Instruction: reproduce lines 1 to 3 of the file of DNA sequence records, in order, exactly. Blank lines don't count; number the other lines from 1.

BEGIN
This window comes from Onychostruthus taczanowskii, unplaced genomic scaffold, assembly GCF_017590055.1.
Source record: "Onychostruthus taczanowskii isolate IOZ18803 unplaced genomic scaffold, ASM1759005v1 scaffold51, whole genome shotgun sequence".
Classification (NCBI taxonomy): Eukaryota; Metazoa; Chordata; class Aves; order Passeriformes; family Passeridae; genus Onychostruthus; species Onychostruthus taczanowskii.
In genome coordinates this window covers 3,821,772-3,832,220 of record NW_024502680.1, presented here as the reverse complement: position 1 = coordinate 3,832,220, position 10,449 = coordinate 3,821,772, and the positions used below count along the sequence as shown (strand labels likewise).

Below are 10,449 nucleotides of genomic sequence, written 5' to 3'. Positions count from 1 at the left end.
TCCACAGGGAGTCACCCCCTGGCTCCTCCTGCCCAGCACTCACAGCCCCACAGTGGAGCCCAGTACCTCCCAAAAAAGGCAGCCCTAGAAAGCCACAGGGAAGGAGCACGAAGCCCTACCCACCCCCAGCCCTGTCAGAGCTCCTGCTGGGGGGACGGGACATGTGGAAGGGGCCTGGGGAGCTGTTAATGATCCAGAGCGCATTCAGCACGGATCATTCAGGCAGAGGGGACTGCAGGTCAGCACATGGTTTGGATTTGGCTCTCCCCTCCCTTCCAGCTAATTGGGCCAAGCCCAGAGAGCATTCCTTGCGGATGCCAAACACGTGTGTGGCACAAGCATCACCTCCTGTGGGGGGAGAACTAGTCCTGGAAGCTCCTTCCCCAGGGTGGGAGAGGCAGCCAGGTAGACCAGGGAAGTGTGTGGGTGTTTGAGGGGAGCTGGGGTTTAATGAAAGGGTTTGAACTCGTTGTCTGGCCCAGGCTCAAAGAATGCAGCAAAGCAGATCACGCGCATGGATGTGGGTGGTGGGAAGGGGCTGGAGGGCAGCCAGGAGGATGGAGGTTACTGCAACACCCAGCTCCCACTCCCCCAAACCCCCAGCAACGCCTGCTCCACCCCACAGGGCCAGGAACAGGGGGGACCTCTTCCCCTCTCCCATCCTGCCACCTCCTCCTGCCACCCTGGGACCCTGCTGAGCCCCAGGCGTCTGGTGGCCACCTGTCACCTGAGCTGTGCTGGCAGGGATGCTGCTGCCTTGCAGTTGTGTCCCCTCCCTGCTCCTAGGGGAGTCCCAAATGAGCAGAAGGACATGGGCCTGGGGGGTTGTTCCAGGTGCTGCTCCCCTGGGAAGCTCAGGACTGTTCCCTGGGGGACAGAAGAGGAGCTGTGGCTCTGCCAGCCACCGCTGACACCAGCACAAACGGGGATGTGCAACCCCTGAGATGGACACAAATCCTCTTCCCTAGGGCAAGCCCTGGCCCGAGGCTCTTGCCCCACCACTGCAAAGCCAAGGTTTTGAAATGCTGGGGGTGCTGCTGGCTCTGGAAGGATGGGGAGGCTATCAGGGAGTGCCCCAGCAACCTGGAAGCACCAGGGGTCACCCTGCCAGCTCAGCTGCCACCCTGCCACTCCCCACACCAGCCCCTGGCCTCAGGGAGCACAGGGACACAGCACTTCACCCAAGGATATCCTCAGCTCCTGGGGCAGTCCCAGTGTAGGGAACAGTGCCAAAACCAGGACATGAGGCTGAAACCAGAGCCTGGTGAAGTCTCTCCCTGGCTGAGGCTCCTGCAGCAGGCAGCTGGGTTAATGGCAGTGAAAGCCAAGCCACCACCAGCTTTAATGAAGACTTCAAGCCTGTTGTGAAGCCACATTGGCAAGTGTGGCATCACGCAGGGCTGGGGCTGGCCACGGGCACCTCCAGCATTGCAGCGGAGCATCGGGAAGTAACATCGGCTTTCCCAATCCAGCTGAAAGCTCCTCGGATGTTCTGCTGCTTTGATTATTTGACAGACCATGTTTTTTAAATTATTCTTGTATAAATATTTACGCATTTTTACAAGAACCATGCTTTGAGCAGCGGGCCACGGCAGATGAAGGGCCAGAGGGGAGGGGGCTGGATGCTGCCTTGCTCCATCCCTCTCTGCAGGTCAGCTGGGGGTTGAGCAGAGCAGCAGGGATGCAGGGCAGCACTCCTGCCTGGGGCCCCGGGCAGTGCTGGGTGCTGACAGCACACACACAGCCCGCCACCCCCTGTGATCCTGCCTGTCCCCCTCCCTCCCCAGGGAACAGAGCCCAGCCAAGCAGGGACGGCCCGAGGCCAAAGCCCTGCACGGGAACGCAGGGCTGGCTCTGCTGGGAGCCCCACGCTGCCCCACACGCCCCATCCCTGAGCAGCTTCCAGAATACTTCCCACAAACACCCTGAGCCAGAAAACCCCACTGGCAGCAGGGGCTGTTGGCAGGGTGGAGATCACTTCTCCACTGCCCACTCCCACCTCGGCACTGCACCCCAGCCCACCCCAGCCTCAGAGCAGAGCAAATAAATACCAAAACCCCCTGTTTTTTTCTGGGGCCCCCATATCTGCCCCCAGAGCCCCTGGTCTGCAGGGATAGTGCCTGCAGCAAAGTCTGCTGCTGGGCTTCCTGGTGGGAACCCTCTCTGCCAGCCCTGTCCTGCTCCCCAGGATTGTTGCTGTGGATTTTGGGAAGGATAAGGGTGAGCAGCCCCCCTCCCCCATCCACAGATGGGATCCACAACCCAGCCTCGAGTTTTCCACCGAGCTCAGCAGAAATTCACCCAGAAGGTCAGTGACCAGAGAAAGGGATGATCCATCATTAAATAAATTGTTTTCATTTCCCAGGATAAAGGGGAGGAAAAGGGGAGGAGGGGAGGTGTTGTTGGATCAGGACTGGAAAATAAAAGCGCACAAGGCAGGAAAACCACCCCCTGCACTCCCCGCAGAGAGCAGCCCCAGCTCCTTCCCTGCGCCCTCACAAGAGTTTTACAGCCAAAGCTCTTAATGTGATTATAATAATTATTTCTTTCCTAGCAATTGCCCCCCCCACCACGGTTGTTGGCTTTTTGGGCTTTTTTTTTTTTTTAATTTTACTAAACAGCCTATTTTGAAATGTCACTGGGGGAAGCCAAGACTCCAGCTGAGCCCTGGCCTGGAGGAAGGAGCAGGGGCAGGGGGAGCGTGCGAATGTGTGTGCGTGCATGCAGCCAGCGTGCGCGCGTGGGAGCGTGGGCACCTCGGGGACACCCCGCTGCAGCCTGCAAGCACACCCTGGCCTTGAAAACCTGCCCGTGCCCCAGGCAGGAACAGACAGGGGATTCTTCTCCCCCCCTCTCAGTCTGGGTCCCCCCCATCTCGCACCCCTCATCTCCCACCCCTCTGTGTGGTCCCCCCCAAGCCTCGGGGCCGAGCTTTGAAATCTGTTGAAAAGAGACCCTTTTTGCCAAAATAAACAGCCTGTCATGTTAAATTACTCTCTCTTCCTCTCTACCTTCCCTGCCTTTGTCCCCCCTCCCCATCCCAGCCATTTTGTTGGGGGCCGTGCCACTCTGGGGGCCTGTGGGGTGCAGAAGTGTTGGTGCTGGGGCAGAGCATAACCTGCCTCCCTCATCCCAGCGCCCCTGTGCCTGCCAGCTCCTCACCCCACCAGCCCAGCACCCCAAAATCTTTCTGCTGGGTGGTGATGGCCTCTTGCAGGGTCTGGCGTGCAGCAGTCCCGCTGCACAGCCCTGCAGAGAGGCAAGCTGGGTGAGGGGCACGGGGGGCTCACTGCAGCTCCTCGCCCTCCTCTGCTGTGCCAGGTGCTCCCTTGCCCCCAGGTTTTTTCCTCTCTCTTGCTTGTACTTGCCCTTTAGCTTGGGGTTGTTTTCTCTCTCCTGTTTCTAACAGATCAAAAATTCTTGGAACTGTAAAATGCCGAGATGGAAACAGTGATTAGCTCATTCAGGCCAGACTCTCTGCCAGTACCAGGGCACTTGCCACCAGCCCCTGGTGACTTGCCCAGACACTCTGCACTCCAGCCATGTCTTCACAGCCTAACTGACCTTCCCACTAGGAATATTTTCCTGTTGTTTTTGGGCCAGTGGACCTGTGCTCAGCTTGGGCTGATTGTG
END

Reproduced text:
This window comes from Onychostruthus taczanowskii, unplaced genomic scaffold, assembly GCF_017590055.1.
Source record: "Onychostruthus taczanowskii isolate IOZ18803 unplaced genomic scaffold, ASM1759005v1 scaffold51, whole genome shotgun sequence".
Classification (NCBI taxonomy): Eukaryota; Metazoa; Chordata; class Aves; order Passeriformes; family Passeridae; genus Onychostruthus; species Onychostruthus taczanowskii.